Of all new cases of blacks with NPC in the 9 SEER registries used to compute the incidence rates, 17% (68/401) were diagnosed at age 30 years or younger. Eleven percent (43/401) of these were diagnosed in patients younger than 20 years, and 6% (25/401) were in patients aged 20 to 29 years. New cases occurring in whites and Asians younger than 30 years made up 7.5% (185/2477) and 5.8% (93/1599) of all new cases found in these 2 respective groups.
Incidence rates for the 29-year time period from 1973 to 2002 were divided into 2 segments, 1973 to 1988 and 1989 to 2002, to determine if changes occurred between the 2 time periods (Table 3). While there are slight variations in rates, the 95% CIs overlap considerably for all groups, with the exception of whites aged 45 years or older. The incidence rates in this group decreased from 11.9 (95% CI, 11.2-12.7) to 9.9 (95% CI, 9.3-10.5).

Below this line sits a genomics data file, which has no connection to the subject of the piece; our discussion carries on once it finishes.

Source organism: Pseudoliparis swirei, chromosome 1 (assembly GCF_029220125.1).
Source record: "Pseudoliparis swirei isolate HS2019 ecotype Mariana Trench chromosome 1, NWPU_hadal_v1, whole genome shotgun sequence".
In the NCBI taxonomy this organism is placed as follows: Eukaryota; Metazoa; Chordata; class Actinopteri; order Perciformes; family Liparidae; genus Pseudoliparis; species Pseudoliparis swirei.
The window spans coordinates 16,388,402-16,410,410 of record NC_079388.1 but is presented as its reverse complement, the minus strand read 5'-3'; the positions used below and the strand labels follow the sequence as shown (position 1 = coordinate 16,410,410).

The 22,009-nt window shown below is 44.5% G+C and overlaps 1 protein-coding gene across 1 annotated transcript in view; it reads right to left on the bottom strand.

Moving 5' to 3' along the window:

The NPC incidence rates of WHO histologic types were calculated and are listed in Table 4. Among all new cases of blacks with WHO type 3 NPC reported to the SEER registries between 1973 and 2002, 31% (27/87) were younger than 30 years. Of all whites and Asians diagnosed with WHO type 3 NPC, 14.8% (54/366) and 8.2% (38/461), respectively, were younger than 30 years. Ten percent (19/187) of new cases of blacks with WHO type 1 NPC were younger than 30 years, while 3.0% and 4.8% of new type 1 NPC in whites and Asians, respectively, were in patients younger than 30 years. Type 2 NPC is the rarest histologic type, accounting for 10% to 15% of all NPCs; cases of type 2 NPC diagnosed in patients younger than 30 years were too few to yield statistically significant data.